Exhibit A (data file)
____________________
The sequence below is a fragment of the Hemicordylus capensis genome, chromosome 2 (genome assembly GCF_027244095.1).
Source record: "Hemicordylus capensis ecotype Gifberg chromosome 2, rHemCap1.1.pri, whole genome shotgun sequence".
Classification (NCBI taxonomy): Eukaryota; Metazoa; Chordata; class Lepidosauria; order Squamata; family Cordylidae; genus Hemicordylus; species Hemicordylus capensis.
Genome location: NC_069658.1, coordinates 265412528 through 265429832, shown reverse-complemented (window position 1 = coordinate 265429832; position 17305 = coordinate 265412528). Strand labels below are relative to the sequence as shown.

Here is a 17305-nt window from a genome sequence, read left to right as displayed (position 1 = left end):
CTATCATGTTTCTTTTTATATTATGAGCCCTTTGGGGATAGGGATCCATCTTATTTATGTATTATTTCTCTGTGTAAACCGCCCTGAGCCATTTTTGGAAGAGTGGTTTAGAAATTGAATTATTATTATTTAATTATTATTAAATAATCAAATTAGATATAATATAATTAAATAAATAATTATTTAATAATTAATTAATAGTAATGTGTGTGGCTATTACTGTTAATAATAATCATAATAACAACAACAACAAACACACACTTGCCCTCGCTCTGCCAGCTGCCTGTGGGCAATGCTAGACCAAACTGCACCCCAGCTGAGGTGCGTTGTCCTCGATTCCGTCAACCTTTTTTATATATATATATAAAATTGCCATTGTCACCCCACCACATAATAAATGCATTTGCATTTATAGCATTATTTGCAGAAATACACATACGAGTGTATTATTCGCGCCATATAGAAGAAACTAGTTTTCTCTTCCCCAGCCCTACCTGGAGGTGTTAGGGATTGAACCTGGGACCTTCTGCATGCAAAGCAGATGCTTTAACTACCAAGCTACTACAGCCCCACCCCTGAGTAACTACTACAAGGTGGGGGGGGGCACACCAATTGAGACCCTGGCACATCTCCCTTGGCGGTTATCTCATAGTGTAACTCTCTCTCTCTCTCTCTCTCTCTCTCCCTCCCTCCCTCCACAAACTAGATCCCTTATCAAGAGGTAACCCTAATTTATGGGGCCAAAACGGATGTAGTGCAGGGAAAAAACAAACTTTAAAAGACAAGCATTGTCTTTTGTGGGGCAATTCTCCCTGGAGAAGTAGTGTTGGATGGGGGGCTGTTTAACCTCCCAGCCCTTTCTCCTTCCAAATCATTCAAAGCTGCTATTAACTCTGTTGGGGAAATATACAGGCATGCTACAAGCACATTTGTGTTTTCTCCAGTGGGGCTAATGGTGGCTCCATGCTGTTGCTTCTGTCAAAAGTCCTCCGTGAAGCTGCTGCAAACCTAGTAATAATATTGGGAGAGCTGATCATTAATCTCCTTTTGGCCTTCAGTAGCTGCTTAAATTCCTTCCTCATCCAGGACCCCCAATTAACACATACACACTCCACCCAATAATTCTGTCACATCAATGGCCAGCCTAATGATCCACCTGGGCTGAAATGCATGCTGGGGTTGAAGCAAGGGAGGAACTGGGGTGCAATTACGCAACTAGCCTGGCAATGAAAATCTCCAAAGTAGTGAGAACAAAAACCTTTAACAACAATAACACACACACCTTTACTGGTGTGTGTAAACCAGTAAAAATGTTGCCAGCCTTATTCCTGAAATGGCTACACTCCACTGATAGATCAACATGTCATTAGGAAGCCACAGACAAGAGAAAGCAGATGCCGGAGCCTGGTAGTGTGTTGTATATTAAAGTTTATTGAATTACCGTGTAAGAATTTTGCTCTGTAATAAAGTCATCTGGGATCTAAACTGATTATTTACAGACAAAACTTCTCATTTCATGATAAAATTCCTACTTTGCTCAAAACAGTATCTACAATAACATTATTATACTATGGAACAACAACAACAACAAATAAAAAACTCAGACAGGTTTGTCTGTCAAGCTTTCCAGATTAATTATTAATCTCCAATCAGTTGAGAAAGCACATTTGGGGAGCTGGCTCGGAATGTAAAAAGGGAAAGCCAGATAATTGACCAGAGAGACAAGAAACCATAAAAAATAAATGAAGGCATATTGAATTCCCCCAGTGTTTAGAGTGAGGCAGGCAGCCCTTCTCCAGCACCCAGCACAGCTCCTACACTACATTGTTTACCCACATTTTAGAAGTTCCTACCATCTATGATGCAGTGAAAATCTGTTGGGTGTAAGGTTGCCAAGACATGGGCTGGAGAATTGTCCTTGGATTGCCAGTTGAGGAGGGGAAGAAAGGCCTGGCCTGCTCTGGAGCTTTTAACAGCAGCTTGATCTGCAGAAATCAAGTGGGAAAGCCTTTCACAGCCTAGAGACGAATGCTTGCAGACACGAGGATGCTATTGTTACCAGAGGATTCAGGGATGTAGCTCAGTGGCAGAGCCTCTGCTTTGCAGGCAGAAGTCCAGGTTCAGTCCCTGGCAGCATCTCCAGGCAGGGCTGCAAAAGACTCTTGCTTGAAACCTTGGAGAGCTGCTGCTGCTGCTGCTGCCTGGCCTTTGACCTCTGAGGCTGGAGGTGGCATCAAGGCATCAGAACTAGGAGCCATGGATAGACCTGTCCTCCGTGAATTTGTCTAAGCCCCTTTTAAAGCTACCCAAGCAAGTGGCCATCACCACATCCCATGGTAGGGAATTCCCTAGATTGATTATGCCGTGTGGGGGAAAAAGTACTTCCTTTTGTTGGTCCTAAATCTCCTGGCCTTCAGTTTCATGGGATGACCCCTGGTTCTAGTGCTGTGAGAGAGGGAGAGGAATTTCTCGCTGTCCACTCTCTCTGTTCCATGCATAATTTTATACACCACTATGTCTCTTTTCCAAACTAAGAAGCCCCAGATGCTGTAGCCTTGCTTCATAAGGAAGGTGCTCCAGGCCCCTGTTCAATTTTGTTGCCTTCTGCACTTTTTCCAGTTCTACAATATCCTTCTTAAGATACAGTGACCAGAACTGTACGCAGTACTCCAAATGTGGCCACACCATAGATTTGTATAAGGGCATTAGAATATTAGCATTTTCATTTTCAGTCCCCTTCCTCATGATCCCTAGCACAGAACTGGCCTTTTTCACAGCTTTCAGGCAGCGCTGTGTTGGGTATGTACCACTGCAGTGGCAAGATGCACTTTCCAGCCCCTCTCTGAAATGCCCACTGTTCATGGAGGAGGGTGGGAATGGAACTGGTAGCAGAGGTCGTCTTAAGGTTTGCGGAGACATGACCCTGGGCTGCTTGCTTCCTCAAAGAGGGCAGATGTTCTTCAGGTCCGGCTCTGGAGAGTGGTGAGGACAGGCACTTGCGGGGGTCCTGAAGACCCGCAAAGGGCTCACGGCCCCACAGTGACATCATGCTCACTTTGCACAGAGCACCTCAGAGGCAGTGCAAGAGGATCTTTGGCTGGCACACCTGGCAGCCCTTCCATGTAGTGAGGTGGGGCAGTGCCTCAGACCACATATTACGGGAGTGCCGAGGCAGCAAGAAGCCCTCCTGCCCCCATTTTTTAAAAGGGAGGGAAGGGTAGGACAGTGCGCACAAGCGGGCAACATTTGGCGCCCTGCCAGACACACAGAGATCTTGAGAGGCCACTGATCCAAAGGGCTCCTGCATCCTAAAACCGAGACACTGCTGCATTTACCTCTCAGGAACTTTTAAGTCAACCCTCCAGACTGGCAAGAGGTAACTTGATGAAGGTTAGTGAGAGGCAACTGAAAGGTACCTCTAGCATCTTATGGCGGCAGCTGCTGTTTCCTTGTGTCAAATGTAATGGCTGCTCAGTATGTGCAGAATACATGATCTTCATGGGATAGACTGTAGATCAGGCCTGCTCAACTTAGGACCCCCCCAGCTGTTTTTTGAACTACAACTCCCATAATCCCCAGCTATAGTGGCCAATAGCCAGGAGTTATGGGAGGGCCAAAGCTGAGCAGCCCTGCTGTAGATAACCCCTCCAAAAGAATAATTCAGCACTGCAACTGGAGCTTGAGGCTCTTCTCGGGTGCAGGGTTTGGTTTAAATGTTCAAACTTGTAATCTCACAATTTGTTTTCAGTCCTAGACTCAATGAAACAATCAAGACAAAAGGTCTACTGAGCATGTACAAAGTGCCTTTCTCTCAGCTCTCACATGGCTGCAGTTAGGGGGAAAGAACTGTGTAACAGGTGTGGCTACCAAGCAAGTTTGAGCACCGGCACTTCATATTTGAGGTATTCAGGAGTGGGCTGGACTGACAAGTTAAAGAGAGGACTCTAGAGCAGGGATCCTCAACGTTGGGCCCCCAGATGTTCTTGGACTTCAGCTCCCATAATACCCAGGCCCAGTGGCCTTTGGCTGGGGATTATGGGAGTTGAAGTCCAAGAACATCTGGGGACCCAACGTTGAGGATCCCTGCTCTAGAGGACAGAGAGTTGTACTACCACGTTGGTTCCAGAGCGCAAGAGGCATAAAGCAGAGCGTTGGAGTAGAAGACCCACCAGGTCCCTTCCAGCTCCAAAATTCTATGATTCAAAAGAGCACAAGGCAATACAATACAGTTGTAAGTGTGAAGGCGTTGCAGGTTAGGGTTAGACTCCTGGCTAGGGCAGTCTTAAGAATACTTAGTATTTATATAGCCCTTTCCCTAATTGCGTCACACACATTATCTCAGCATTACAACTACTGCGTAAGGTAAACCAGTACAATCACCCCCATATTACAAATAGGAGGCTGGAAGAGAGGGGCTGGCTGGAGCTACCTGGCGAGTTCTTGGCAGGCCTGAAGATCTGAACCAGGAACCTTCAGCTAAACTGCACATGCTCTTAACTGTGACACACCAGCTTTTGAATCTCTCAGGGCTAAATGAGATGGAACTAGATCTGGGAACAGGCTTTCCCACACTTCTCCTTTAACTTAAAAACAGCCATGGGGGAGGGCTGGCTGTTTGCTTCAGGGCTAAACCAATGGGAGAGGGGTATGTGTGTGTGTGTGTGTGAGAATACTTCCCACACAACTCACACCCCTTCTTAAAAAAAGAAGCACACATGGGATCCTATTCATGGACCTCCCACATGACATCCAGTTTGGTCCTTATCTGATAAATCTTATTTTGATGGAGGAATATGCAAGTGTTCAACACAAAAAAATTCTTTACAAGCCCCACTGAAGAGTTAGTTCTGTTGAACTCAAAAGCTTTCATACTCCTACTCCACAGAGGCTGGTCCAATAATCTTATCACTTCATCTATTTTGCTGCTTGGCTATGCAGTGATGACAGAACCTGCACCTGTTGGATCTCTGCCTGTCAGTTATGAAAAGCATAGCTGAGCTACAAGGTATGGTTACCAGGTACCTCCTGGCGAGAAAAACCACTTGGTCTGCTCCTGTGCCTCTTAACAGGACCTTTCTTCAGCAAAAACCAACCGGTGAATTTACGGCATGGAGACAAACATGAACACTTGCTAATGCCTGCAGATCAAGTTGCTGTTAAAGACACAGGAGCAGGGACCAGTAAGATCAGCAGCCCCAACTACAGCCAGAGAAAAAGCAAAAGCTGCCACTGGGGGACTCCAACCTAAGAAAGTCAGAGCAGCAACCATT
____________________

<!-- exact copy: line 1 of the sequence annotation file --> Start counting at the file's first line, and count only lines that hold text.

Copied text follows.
The sequence below is a fragment of the Hemicordylus capensis genome, chromosome 2 (genome assembly GCF_027244095.1).